Sarah Palin will advance in Alaska’s Wild House special primary election, CNN projects
Palin will be joined in the August 16 special general election by Republican Nick Begich III, the grandson of former Democratic Representative Nick Begich, whose plane went missing in 1972 and was never found, as well as independent Al Gross, who lost a 2020 Senate race and said he would caucus with Democrats, CNN projects.
Votes are still being counted to determine fourth place, with two candidates who could each go down in history as the first Alaskan native elected to Congress – former Democratic state Rep. Mary Peltola and Republican Tara Sweeney, which was backed by a state coalition. Indigenous Societies – in fourth and fifth place among ballots counted so far. Santa Claus, a North Pole city councilor and democratic socialist, is in sixth place.
Lawyer and gardening columnist Jeff Lowenfels, former Republican State Senator John Coghill, Democratic Anchorage Assemblyman Christopher Constant, Democratic State Rep. Adam Wool and US Senator State Republican Josh Revak, who was endorsed by Young’s widow, are also among the contenders.
Under Alaska’s new electoral system, candidates from all parties and those without party affiliation contest the same primary ballot, and the top four voters, regardless of party, qualify for the general election. .
Identifying the four candidates who will advance in the special House race could take time: Alaska has mailed ballots to every voter and will continue to count those postmarked by June 11 in the coming months. days. Final results will not be tabulated until a final tally 10 days after the primary.
The top four in the primary will face off in a special ranked general election on August 16, with the winner going to Congress. It will be Alaska’s first choice election since voters in the state narrowly approved a 2020 initiative to make the change. Under the ranked choice system, if no candidate receives more than 50% of the votes in the first round, a second round of counting will take place, with the first-place votes of the last runner-up then going to the second of those voters. choice, and so on.
It could be a daunting task for Palin: She is by far the best-known candidate in the race, but she could suffer if a large number of Democratic voters or those who remain angry at her decision to leave the governor’s office in 2009, less than three years into her sole term, rank her last.
Filling the former House seat with Young, who represented the state in the House from 1973 until his death in March, is a complicated process.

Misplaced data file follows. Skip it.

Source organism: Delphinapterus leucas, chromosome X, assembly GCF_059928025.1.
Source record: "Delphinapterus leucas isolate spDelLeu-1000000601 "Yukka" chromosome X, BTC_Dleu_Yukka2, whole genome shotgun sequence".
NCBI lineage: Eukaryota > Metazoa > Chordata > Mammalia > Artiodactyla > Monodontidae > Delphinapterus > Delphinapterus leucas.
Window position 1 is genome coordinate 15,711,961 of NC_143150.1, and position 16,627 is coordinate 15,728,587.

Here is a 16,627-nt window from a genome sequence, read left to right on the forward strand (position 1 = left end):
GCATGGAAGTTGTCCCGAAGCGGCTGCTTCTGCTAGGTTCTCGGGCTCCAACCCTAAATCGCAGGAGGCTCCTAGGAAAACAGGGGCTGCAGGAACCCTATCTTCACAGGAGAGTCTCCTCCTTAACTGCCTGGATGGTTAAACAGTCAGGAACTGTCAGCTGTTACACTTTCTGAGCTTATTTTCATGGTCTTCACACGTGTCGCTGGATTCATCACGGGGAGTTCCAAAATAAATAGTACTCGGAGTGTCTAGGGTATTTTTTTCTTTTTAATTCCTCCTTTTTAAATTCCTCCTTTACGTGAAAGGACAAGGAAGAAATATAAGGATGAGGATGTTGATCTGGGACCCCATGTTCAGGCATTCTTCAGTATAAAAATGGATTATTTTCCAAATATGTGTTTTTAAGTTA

The August 16 winner will serve the remaining months of their term through January. But Aug. 16 is also the date for Alaska’s regular primary, in which voters will vote again to determine which four candidates will run in November’s regular general election for the full two-year term. It is possible that the results of the two races, featuring many of the same major contenders, will be different.
Begich III launched his campaign for Congress before Young’s death. He had criticized Young’s penchant for luring federal dollars to projects in Alaska, arguing for a more tax-conservative approach to spending.
He is the nephew of former U.S. Senator Mark Begich, a Democrat, and the grandson of Nick Begich, the Democratic congressman who held the seat until 1972, when a plane he was traveling in went missing. . Young replaced him and has since been the only person to represent Alaska in the House.
Gross was backed by Democrats in his unsuccessful 2020 Senate race against Republican Senator Dan Sullivan. This time, however, the Alaska Democratic Party harshly criticized Gross after he suggested he might caucus with Republicans. He has since changed course, with his campaign citing the Supreme Court’s leaked draft opinion that would overturn Roe against Wade, but the state Democratic Party has continued to urge voters to select one of six registered Democrats. in the race.
Peltola, a Democrat who spent 10 years in the Alaska legislature, once represented a district roughly the size of Oregon. If elected, she would become the first Native person to represent Alaska in Congress.
“Whether it’s me or someone else, I think it’s high time we had an Alaskan native on our congressional delegation,” Peltola said in an interview last week.
Sweeney, the former undersecretary for Indian affairs in the United States Department of the Interior, is backed by Alaska Native Societies. Sweeney was Young’s campaign co-chair. She would also become the first Native person elected to represent Alaska in Congress.